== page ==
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I hear it more on more frequently on the news, as in:

The North Korean regime has disappeared scores of dissidents over the past twenty years.

Has disappear always been used in such a way, as a transitive verb? If not, can early instances be traced back to some period?

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Interesting question. I did a Google Ngram search for 'disappeared them' and got an earliest use in 1962, though the whole context wasn't shown so it's not certain how it's intended. –  Gaston Ümlaut Apr 21 '13 at 11:00

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up vote 6 down vote accepted

OED shows that disappear has been used as a transitive verb for a surprisingly long time:

3. trans. To cause to disappear.
1897 Chem. News 19 Mar. 143 : We progressively disappear the faces of the dodecahedron.

However its euphemistic use is a bit more recent, and specifically relates to the rule of the Argentine military junta in the late 1970s.

b. trans. euphem. To abduct or arrest (a person), esp. for political reasons, and subsequently to kill or detain as a prisoner, without making his or her fate known.Freq. with reference to Latin America.
[Originally and chiefly after American Spanish desaparecido n.]
1979 N.Y. Times Mag. 21 Oct. 66 While Miss Iglesias ‘was disappeared’, her family's writ of habeus corpus‡, filed on her behalf, was rejected by the courts.

desaparecido
Any of the many people who disappeared in Argentina during the period of military rule between 1976 and 1983, presumed killed by members of the armed services or of the police. Usu. in pl.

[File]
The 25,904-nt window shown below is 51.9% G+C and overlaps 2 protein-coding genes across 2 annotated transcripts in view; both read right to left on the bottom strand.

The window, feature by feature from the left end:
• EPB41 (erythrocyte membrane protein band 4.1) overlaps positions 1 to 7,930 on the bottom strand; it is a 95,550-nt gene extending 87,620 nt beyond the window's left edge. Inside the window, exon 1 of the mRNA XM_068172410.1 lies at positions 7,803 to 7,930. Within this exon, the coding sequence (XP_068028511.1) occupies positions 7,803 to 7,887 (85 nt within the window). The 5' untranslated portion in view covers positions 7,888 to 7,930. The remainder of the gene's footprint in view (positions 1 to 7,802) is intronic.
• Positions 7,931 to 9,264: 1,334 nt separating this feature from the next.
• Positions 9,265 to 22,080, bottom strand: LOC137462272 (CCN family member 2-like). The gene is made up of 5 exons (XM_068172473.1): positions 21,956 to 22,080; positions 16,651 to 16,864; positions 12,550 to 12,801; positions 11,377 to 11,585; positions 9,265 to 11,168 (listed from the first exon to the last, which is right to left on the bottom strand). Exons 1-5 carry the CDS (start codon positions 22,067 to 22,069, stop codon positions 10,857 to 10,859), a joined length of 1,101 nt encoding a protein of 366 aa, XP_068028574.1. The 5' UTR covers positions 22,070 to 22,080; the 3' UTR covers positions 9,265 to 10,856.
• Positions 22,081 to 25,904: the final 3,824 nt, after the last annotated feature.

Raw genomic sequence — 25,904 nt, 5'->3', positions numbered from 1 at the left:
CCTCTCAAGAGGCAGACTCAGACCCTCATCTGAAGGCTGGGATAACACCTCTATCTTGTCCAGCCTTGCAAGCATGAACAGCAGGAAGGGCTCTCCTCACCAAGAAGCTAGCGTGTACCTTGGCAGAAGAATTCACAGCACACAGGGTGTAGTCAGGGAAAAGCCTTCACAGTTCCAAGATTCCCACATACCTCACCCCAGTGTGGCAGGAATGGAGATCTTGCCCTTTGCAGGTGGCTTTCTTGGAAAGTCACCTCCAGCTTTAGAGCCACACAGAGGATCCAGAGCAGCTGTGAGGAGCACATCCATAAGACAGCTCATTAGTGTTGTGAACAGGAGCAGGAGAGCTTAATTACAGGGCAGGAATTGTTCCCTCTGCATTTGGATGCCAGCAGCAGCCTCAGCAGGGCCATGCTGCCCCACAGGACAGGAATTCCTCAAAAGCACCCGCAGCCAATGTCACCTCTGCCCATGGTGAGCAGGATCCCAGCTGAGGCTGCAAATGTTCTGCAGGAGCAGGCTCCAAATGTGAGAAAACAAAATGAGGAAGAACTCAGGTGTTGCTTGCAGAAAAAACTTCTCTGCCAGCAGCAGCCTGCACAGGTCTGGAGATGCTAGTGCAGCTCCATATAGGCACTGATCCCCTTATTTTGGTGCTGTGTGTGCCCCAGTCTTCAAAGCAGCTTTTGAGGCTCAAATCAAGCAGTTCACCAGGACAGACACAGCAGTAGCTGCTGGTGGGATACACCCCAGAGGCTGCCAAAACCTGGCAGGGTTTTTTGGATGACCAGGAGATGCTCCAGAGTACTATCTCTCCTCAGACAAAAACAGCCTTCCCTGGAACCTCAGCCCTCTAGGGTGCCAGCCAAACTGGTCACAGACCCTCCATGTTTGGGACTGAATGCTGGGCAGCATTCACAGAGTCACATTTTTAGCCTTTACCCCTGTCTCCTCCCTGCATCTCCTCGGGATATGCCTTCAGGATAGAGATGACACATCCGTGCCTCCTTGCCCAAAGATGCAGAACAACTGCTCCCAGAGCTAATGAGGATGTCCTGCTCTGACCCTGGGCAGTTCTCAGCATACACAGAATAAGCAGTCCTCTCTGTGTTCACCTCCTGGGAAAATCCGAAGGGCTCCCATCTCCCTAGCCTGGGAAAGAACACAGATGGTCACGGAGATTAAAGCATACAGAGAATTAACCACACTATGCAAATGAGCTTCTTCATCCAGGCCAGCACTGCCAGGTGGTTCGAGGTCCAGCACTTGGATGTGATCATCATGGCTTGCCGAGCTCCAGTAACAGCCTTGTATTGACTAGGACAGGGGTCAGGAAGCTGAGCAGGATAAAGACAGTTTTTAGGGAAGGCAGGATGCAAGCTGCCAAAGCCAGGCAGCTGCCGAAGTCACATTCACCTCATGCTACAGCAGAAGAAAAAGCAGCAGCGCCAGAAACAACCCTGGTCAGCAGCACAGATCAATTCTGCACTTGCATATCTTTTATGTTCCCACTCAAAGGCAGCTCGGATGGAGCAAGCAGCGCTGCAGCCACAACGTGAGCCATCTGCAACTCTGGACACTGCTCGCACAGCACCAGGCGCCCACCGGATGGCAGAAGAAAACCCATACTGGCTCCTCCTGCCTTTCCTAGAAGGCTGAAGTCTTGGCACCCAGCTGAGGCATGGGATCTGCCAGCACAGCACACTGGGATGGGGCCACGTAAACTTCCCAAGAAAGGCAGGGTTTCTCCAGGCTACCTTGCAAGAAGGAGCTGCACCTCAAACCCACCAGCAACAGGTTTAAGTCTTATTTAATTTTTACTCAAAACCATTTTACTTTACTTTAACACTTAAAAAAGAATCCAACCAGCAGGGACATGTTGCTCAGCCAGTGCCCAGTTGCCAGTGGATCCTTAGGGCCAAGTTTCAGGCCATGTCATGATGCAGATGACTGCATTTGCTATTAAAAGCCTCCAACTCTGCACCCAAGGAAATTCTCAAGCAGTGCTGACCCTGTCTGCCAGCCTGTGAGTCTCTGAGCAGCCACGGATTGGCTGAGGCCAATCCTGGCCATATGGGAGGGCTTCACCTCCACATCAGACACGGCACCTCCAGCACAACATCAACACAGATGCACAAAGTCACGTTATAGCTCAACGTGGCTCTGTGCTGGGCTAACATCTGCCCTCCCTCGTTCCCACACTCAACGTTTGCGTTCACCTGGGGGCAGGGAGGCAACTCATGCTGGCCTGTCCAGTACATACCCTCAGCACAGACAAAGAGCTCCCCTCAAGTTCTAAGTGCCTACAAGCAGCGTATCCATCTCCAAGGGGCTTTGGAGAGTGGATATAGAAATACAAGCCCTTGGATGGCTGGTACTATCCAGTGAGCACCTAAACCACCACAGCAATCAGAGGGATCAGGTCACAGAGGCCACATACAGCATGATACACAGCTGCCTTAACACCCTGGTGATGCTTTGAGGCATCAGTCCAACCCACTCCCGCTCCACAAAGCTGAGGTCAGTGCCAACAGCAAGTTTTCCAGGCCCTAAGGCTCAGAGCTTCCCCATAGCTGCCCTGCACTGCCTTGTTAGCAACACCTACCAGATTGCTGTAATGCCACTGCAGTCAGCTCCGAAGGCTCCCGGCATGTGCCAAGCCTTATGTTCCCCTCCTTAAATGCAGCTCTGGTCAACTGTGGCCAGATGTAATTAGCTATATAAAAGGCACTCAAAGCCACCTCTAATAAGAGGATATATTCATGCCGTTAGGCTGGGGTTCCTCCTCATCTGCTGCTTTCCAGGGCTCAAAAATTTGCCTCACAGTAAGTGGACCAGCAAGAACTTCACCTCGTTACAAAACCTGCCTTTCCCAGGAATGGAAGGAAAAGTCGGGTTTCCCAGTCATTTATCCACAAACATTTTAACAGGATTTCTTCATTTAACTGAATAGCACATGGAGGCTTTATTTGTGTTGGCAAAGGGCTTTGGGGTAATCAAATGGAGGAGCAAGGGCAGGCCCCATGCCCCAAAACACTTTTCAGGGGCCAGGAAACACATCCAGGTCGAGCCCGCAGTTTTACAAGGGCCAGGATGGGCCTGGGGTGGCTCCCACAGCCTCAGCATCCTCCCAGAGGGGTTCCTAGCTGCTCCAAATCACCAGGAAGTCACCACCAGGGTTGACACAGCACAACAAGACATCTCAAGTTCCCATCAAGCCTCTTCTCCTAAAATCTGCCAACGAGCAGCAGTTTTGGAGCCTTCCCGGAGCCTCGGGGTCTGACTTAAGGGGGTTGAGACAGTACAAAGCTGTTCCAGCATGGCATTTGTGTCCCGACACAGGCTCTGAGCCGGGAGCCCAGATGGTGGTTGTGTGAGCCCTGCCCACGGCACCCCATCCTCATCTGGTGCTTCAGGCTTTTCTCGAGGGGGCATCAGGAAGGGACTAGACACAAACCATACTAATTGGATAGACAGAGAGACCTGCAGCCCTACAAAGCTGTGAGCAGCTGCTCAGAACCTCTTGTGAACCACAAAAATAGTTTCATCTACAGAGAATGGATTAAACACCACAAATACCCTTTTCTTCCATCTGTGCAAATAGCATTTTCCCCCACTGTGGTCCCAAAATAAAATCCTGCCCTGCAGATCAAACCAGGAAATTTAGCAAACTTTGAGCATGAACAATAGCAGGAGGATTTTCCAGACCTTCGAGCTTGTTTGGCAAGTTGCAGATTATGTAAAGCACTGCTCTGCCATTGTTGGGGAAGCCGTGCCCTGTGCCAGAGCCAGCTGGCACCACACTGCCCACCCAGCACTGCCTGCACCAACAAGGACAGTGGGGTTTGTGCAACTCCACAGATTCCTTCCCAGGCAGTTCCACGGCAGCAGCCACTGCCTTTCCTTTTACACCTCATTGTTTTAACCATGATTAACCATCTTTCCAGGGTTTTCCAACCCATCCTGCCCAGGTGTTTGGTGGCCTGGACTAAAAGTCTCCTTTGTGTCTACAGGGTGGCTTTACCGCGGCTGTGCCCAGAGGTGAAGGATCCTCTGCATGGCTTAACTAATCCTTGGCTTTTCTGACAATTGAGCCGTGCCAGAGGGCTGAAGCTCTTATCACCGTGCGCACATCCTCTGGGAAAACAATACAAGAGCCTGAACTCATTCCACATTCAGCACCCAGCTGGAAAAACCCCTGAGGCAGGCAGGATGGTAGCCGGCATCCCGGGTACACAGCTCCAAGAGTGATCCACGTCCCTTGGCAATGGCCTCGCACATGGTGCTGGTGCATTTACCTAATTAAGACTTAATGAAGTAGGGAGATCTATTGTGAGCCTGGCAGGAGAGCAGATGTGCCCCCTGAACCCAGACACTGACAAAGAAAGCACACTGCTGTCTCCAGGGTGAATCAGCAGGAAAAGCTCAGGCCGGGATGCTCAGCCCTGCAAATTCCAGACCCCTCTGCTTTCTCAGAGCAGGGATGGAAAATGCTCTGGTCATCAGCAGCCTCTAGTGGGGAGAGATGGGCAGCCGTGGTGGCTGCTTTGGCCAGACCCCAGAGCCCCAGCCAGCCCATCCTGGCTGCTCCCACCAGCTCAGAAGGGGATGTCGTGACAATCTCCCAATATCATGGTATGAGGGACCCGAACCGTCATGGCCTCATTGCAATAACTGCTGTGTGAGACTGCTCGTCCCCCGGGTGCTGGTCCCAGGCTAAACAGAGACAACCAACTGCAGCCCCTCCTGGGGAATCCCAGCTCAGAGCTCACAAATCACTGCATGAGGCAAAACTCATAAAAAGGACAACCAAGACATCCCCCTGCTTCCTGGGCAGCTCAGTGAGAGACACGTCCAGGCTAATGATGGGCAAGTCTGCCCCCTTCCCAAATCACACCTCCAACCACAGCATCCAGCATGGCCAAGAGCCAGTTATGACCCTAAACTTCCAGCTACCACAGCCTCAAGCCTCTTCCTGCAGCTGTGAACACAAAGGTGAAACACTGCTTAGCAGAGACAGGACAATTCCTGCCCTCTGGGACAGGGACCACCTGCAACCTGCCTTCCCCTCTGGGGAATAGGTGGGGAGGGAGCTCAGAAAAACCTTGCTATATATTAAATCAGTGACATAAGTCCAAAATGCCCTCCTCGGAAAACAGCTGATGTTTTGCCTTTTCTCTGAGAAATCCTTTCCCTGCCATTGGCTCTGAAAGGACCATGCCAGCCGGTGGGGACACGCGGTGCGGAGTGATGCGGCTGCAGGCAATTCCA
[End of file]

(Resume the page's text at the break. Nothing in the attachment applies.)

1977 Time 11 Apr. 45/3 Amnesty International...accused the military of arbitrary detention, torture, summary executions and the ‘disappearance’ of at least 500 suspects... Amnesty charges that many of the desaparecidos were innocent citizens abducted and murdered by soldiers and police in mufti.

‡ OED really does quote habeus corpus, but it doesn't add "sic" so I don't know where the mistake lies.

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The modern, euphemistic, transitive use can be found many times before the OED's 1979 citation, in Joseph Heller's 1961 novel Catch-22:

She had urgent news about Dunbar.

'They're going to disappear him,' she said.

Yossarian squinted at her uncomprehendingly. 'They're what?' he asked in surprise, and laughed uneasily. 'What does that mean?'

'I don't know. I heard them talking behind a door.'

'Who?'

'I don't know. I couldn't see them. I just heard them say they were going to disappear Dunbar.'

'Why are they going to disappear him?'

'I don't know.'

'It doesn't make sense. It isn't even good grammar. What the hell does it mean when they disappear somebody?'

'I don't know.'

Jesus, you're a great help!'

'Why are you picking on me?' Nurse Duckett protested with hurt feelings, and began sniffing back tears. 'I'm only trying to help. It isn't my fault they're going to disappear him, is it? I shouldn't even be telling you.'

And later on:

"What does Major Major say?"

"We never see Major Major. He seems to have disappeared."

"I wish we could disappear him!" Colonel Cathcart blurted out from the corner peevishly. "The way they did that fellow Dunbar."

'Oh, there are plenty of other ways we can handle this one,' Colonel Korn assured him confidently, and continued to Piltchard and Wren, 'Let's begin with the kindest. Send him to Rome for a rest for a few days. Maybe this fellow's death really did hurt him a bit.'

And again:

'They'll probably try.'

'What did Major Major say?'

'Major Major's gone.'

'Did they disappear him?'

'I don't know.'

'What will you do if they decide to disappear you?'

'I'll try to stop them.'

And finally:

'No hope at all, is there?'

'No, no hope at all,' Major Danby conceded. He looked up after a while with a half-formed notion.

'Wouldn't it be nice if they could disappear us the way they disappeared the others and relieve us of all these crushing burdens?'

Yossarian said no.

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+1 Thanks for that. A great book! –  Jubobs Apr 21 '13 at 17:10

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